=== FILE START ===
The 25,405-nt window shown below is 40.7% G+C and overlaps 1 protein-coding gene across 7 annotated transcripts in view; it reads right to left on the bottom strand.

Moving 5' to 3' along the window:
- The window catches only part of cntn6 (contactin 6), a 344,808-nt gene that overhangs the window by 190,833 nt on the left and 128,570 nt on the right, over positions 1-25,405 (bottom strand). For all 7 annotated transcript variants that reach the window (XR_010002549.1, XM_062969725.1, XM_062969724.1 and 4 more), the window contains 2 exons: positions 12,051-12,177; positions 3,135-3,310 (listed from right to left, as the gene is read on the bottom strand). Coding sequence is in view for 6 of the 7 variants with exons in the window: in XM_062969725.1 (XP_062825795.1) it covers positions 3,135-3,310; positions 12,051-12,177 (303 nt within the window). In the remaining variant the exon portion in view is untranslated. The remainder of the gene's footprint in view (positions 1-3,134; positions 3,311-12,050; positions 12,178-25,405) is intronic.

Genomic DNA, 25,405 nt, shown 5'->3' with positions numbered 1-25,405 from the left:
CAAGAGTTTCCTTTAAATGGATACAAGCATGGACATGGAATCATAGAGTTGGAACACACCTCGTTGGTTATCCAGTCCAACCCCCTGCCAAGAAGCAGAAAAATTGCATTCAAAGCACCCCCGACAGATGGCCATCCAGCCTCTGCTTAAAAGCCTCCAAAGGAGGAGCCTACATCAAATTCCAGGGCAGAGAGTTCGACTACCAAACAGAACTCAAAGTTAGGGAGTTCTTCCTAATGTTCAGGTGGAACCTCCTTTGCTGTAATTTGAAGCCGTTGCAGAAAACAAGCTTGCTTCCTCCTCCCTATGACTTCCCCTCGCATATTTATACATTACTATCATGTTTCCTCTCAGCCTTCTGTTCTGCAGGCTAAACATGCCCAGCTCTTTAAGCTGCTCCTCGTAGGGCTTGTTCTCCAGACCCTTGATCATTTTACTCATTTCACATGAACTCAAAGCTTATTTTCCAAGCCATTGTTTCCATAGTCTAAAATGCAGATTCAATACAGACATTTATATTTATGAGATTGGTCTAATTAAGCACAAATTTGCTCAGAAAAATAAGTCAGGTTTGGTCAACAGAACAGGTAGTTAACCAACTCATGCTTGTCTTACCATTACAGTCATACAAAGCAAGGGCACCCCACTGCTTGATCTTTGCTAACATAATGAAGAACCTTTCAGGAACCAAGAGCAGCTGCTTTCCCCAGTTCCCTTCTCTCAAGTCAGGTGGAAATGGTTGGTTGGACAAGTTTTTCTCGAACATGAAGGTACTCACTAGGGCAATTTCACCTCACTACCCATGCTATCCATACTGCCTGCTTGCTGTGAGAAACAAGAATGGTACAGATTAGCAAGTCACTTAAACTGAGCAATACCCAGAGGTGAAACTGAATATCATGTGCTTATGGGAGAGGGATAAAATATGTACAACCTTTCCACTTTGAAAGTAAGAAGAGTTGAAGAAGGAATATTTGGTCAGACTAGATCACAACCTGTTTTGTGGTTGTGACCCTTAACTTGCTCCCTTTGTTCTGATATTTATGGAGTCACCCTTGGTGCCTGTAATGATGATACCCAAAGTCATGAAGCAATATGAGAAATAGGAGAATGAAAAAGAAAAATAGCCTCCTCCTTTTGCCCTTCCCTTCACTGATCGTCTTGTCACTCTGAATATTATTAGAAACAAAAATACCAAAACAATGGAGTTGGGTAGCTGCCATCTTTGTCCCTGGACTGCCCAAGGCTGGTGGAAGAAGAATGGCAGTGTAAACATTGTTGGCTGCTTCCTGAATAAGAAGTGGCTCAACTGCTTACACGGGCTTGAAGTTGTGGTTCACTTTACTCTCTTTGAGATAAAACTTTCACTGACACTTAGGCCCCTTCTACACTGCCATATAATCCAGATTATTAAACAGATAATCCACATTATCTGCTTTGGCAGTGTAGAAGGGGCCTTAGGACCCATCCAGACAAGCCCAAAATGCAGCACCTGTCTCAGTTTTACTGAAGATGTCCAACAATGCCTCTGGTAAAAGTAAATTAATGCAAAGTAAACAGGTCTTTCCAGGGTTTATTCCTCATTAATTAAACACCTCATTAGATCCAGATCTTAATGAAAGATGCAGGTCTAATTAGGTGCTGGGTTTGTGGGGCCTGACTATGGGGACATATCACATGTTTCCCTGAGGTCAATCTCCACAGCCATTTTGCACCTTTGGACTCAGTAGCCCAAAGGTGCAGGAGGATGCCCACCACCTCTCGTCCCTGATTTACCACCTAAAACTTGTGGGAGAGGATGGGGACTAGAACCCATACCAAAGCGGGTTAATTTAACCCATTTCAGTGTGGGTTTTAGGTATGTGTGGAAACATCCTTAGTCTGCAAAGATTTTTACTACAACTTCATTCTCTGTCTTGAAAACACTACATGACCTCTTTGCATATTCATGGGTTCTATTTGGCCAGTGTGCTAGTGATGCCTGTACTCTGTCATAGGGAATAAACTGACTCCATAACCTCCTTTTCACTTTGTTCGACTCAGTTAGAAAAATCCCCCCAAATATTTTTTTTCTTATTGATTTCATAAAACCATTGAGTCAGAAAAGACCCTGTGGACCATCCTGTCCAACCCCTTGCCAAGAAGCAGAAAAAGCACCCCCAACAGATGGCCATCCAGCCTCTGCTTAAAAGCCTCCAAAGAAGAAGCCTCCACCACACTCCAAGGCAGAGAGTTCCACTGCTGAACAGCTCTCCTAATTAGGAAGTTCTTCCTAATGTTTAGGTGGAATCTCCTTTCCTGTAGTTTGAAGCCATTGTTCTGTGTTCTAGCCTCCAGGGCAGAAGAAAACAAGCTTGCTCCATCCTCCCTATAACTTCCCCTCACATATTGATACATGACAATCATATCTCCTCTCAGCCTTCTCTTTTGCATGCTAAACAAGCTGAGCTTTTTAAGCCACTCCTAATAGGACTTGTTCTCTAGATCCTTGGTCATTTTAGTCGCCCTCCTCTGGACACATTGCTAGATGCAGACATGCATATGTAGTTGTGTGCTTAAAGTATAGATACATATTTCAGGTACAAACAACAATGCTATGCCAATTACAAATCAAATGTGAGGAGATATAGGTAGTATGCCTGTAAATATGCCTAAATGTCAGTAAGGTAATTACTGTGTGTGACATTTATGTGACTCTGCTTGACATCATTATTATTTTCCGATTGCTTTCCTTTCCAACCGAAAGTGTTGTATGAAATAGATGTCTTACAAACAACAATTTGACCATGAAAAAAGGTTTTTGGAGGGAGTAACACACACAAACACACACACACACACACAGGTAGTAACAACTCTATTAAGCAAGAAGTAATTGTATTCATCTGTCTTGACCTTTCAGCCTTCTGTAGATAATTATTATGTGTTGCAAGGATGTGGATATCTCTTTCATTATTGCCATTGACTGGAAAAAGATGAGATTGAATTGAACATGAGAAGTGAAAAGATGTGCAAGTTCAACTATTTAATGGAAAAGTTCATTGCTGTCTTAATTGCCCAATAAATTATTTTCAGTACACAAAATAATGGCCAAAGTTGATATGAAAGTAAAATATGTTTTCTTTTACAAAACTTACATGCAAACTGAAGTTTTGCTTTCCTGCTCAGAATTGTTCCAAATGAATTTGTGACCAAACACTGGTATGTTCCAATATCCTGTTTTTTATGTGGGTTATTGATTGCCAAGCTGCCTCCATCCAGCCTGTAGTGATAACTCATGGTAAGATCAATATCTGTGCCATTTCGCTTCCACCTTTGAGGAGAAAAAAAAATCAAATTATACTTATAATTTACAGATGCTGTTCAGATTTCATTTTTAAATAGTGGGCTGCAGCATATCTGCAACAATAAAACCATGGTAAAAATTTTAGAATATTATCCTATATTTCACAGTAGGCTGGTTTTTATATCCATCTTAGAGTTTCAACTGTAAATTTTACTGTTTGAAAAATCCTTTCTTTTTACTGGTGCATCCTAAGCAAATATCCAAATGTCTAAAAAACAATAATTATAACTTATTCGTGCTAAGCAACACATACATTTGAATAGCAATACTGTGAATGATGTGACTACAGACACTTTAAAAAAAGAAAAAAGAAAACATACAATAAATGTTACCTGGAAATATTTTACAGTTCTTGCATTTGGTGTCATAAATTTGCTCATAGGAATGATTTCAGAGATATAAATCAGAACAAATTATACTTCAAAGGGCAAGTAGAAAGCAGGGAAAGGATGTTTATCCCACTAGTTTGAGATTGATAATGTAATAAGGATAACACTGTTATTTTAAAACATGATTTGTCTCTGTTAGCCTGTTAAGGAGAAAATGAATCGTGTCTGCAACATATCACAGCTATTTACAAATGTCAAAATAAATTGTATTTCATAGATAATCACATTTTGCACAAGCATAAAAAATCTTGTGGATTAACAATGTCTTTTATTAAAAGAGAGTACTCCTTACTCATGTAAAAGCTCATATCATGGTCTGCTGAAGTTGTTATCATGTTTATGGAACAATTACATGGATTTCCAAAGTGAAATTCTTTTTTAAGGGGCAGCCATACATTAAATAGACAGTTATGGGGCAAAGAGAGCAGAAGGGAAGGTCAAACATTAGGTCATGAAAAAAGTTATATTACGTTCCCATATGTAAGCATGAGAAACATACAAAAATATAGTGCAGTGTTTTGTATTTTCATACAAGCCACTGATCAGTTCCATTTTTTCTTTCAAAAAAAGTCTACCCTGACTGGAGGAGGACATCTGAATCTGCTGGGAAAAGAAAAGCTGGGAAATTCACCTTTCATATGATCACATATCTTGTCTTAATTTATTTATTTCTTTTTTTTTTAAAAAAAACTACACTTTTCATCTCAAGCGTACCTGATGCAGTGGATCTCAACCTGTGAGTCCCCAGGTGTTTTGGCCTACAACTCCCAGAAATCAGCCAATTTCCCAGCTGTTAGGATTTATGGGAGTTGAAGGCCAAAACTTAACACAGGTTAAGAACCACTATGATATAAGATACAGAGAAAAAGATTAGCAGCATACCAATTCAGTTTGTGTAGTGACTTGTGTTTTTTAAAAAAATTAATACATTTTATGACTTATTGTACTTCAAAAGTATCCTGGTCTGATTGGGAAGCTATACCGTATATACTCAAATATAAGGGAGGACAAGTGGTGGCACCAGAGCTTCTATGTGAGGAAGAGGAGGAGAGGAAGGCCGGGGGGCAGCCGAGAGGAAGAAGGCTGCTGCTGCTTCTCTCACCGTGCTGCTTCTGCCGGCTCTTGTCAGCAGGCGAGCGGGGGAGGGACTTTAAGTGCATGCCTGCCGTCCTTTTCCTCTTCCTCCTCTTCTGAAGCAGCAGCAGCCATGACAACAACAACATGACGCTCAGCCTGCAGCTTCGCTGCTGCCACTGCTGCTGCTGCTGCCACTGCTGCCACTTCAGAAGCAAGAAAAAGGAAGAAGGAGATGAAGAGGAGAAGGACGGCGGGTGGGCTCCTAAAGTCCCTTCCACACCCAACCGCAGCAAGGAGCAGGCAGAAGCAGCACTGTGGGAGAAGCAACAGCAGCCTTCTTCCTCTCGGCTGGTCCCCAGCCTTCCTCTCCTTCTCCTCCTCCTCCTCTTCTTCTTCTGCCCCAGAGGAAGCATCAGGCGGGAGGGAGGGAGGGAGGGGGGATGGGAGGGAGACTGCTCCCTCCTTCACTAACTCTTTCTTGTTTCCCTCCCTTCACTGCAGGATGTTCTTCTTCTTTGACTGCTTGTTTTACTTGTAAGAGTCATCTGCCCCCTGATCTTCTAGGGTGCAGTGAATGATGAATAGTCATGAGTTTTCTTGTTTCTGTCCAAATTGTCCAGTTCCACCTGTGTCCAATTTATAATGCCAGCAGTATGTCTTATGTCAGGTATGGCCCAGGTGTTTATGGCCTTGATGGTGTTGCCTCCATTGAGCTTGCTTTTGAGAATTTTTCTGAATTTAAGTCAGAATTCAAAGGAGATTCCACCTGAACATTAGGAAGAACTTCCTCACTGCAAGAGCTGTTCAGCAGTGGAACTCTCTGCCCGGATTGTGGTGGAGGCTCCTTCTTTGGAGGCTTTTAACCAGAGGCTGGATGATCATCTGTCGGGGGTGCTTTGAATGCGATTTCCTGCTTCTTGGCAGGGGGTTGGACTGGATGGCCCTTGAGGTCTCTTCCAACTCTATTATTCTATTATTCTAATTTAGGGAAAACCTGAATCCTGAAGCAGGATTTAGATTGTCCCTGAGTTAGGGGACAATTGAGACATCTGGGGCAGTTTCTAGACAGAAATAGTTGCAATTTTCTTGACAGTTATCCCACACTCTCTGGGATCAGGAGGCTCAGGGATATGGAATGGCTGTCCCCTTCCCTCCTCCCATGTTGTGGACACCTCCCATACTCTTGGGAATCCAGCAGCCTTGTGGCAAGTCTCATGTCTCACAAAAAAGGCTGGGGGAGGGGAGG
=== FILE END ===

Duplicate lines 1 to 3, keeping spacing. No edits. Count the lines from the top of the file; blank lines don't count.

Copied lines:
The 25,405-nt window shown below is 40.7% G+C and overlaps 1 protein-coding gene across 7 annotated transcripts in view; it reads right to left on the bottom strand.

Moving 5' to 3' along the window:
- The window catches only part of cntn6 (contactin 6), a 344,808-nt gene that overhangs the window by 190,833 nt on the left and 128,570 nt on the right, over positions 1-25,405 (bottom strand). For all 7 annotated transcript variants that reach the window (XR_010002549.1, XM_062969725.1, XM_062969724.1 and 4 more), the window contains 2 exons: positions 12,051-12,177; positions 3,135-3,310 (listed from right to left, as the gene is read on the bottom strand). Coding sequence is in view for 6 of the 7 variants with exons in the window: in XM_062969725.1 (XP_062825795.1) it covers positions 3,135-3,310; positions 12,051-12,177 (303 nt within the window). In the remaining variant the exon portion in view is untranslated. The remainder of the gene's footprint in view (positions 1-3,134; positions 3,311-12,050; positions 12,178-25,405) is intronic.